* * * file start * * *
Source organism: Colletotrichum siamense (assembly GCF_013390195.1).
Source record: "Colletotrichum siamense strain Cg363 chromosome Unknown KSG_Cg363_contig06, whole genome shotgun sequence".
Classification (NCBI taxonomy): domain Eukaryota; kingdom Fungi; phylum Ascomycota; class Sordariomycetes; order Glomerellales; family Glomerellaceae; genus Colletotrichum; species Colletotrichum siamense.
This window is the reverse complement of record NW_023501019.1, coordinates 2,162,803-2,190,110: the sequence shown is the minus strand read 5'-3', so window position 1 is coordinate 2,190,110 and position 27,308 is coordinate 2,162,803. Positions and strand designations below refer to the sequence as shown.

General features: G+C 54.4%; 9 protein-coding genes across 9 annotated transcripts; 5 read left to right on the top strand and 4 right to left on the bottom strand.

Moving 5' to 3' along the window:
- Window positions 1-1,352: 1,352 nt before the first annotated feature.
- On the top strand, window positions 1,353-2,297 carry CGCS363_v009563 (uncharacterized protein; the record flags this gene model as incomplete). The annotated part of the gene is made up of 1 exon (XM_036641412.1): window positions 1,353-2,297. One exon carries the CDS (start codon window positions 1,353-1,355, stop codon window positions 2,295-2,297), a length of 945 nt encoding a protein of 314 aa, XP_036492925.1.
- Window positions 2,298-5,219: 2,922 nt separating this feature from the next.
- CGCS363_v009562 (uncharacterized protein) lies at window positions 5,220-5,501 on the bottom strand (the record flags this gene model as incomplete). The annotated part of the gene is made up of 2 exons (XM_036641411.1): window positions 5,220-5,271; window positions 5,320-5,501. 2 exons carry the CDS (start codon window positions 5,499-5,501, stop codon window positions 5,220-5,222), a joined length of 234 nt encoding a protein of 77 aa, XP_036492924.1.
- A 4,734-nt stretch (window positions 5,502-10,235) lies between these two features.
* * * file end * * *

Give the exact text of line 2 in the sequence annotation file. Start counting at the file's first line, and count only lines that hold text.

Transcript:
Source record: "Colletotrichum siamense strain Cg363 chromosome Unknown KSG_Cg363_contig06, whole genome shotgun sequence".